Dhan Maya’s Japan visa expires this month

Dhan Maya is hopeful that she will get help from the government to renew her visa while she is still in Japan. She has to leave Japan on 23 November, but she does not want to leave her daughter, Sonam Tamang, who is in a coma due to tuberculosis meningitis and is being treated with anti-tuberculosis drugs, ventilator management, and tube feeding.

“I don’t know and I can’t even think of leaving my daughter behind and leave for Bhutan,” said Dhan Maya.

She is left with no other choice but to leave when the visa expires. She has earlier planned to get a surgery on her neck in Bhutan while she waits for the visa renewal.

“The thought of leaving my daughter behind is worrying me. If the government helps me to renew my visa in Japan only, I would be very grateful,” said Dhan Maya.

She said she has not missed a single day of visiting her daughter in the hospital. Even with a bad knee that causes much pain, Dhan Maya is always by her daughter’s side.

“Sometimes it is very difficult for me to walk because of the pain in my knee, and sometimes it is so hard for me to even fall asleep,” said Dhan Maya.

Earlier this week, Their Majesties granted an audience to the Bhutanese people in Japan where Dhan Maya was also present in the group.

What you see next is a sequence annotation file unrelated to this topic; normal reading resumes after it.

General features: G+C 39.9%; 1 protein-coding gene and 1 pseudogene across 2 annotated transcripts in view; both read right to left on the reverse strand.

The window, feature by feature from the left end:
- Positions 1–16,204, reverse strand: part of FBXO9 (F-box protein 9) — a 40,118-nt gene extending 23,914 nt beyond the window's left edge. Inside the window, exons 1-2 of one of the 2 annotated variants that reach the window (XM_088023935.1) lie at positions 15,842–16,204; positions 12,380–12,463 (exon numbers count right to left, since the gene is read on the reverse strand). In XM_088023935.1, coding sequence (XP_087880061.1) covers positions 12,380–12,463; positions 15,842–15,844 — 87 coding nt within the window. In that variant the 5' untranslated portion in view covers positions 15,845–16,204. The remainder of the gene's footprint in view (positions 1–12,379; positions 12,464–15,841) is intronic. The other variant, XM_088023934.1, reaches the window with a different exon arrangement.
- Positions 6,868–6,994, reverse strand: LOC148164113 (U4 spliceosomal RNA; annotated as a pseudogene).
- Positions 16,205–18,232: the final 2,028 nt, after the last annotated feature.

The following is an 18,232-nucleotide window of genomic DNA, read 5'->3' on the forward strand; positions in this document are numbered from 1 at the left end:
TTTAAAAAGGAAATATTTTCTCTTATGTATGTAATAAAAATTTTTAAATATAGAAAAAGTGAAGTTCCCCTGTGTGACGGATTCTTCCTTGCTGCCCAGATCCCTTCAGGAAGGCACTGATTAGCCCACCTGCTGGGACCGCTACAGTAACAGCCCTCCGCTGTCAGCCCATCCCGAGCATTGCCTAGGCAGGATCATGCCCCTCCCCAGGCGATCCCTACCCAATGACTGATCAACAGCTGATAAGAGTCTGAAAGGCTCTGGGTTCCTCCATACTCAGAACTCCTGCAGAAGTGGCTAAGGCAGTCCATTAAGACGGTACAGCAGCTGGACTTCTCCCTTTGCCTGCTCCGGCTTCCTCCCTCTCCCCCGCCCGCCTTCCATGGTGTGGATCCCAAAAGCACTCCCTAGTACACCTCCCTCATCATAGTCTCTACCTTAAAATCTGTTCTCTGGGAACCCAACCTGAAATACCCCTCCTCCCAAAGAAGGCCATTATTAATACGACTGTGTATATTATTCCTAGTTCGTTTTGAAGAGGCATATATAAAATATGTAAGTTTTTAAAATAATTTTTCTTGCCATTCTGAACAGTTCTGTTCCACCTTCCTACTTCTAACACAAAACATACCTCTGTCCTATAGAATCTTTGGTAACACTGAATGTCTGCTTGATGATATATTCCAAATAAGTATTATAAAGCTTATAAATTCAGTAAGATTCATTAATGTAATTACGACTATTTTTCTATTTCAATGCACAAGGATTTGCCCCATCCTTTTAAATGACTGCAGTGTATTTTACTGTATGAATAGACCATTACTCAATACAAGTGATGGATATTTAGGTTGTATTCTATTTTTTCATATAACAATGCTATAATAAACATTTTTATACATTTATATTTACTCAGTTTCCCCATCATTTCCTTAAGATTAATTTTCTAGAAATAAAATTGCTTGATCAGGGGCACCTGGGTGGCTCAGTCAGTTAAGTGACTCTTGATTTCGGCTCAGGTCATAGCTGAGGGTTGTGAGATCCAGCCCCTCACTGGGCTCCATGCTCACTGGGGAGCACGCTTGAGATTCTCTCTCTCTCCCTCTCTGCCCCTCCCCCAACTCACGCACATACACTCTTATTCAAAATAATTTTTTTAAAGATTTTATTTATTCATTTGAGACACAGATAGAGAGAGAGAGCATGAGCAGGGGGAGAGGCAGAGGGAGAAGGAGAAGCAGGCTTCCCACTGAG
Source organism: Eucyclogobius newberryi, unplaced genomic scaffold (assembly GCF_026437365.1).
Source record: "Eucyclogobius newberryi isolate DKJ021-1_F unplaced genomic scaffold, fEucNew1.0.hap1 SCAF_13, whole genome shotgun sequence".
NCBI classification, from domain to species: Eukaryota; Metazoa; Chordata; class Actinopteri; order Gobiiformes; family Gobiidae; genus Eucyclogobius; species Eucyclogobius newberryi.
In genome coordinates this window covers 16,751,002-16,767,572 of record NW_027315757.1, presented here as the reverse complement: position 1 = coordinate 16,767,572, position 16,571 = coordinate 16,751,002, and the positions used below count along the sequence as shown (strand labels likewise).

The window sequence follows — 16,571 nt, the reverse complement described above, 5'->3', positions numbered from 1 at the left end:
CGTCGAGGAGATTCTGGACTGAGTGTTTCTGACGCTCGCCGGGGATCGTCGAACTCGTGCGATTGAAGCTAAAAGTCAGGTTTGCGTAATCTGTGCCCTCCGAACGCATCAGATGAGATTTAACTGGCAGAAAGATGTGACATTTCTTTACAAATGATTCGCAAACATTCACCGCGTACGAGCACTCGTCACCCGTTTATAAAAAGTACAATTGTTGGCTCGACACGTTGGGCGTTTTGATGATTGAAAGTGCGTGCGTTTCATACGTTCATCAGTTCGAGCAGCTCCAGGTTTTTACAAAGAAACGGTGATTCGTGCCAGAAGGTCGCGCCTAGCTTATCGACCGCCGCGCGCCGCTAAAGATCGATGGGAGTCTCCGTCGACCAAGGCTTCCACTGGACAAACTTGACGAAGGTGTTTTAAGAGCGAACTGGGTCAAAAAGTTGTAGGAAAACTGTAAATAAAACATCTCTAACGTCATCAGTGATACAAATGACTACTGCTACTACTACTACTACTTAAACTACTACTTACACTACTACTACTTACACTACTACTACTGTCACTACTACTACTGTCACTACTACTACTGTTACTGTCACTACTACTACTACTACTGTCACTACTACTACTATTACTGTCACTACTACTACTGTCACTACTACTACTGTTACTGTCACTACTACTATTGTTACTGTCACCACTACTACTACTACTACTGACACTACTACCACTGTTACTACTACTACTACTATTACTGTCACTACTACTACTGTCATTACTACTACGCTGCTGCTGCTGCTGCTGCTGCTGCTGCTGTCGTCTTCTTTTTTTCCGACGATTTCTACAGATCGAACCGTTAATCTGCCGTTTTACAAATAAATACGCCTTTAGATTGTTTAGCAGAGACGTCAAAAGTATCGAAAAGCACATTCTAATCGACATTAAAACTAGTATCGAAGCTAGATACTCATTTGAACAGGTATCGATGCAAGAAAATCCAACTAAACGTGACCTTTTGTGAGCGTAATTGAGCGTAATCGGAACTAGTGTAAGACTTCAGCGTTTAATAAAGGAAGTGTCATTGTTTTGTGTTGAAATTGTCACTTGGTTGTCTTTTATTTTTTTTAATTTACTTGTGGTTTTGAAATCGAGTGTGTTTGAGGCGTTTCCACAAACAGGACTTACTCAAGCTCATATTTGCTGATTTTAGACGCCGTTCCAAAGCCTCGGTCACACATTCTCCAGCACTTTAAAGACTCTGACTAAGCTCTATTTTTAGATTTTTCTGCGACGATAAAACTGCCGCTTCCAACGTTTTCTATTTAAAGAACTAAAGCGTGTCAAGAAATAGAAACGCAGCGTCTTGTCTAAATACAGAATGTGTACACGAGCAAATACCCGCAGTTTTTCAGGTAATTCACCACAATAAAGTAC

“Our King hugged me tightly when I said that my daughter is sick, His Majesty said nothing will happen to my daughter, and His Majesty will help me in any way,” said Dhan Maya, crying over the phone during the interview with this paper.

She said she could not hold back her tears as she felt extremely happy and blessed.

The Office of The Gyalpoi Zimpon made the travel funds and DSA possible for Dhan Maya’s visit along with her son and even an earlier visit of her son as financial rules don’t allow the government to fund such visits.

She said she wants to observe her daughter for the next six to seven months. She said if her daughter wakes up and can at least have a little bit of rice broth then she can bring her back home. “But she is very serious now and doctors said I cannot take her back home.” She added if the doctors say that she can treat Sonam back home in Bhutan then she will take her.

“I don’t understand the language here, and I have to travel by bus everyday. Even for buying face mask, I have to use the sign language,” said Dhan Maya.

She said the living standard is very high and if there is no one to earn in Japan then it will be very difficult for her to stay and look after her daughter.

She said she has to buy adult diapers for Sonam twice in a month costing 5,000 to 6,000 Japanese Yen. “Thanks to generous people in Bhutan and Japan who contributed money and I am hoping that the amount I received will be enough till I stay in Japan,” she added.

Sonam Tamang has shown no signs of improvement in her current health status. Still, Dhan Maya hopes and dreams of her daughter regaining her consciousness and health someday.

About Usha Drukpa

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